Herminia Ibarra and Spish Rurak | Harvard Business Review | September 5, 2023
Look online at any of the thousands of articles available on the challenges of networking for a job, and you’ll find that 100% of them give advice on how relatively junior professionals can network “up.”
But surprisingly little advice is available for senior executives, who experience a different but equally challenging set of networking hurdles. That’s a problem, because knowing how to reap networking’s full benefits is crucial for people at the top of the pyramid, especially a time when CEO turnover is at a record high.
We have decades of experience working with and studying senior executives who are making career changes. In this article, we’ll identify six common hurdles that that they often struggle with when it comes to career networking, and we’ll provide some guidance on how to get over them.
1) Reluctance to ask for help
Networking for a next role means asking for help. Research in social psychology shows that people with high status are more apt to feel pressure to maintain an image of strength and competence and to value self-reliance, all of which can make them reluctant to seek assistance. They fear rejection and worry that asking for help might expose perceived weaknesses, potentially undermining their status, position, or reputation. This is ego-driven reluctance, and we see it frequently. As one of Herminia’s students put it, “I give help — I don’t ask for it.”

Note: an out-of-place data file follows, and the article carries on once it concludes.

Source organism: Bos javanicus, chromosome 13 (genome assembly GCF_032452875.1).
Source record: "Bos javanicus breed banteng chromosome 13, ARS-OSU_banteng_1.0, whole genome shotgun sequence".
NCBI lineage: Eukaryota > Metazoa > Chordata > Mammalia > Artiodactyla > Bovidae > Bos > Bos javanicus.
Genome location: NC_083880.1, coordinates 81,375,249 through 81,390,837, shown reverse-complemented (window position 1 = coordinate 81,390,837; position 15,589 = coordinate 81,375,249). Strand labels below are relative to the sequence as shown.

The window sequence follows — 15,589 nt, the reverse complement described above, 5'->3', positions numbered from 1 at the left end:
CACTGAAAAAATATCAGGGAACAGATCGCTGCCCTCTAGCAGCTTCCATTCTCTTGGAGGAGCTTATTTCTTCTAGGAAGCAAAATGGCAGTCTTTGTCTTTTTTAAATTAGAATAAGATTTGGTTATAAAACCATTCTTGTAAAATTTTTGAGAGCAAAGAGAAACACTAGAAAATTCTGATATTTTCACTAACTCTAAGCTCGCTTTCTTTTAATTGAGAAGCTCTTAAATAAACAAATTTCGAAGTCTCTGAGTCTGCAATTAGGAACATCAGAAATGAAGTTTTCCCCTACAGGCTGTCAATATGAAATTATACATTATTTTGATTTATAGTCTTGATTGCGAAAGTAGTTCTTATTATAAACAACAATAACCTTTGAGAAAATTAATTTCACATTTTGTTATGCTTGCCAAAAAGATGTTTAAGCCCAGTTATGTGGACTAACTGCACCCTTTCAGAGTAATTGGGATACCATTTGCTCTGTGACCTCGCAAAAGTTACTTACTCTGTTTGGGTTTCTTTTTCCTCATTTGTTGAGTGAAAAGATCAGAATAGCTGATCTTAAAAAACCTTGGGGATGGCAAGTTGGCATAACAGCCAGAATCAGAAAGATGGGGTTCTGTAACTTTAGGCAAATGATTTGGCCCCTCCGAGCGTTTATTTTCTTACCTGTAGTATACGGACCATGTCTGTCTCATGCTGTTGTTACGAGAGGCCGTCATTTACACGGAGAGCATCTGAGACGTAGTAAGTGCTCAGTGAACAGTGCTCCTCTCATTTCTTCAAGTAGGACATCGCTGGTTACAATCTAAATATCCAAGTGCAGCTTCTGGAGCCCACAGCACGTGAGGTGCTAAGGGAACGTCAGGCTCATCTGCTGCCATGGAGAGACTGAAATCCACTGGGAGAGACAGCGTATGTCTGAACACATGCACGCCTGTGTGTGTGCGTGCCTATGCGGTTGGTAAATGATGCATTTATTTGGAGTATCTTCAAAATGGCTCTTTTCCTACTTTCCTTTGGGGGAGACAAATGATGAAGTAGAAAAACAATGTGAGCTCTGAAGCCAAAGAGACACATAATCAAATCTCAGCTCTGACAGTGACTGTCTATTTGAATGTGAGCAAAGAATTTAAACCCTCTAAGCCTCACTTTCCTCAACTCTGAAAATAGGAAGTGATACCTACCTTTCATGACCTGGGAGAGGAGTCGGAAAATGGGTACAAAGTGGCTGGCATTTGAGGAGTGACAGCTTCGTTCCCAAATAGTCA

One way around this tendency, which is a natural one, is to start your networking process by reaching out to lower-risk (and lower-yield) contacts — ideally, executives who you know well, who have done their own networking, and who can share not only how they approached others for help but also what they got out of asking for it.
You can probably do this with more people than you realize: As the Stanford social psychologist Xuan Zhao has found, people regularly underestimate others’ willingness to help, because they don’t realize how happy it makes those others to do so. Low-risk warm-ups and rehearsal practice — what Spish calls “hearing the dreaded words come out of your mouth” — will help you fine-tune your message, defuse your emotions, and experience success. And having a few positive experiences under your belt will make your later, more-challenging calls and emails easier.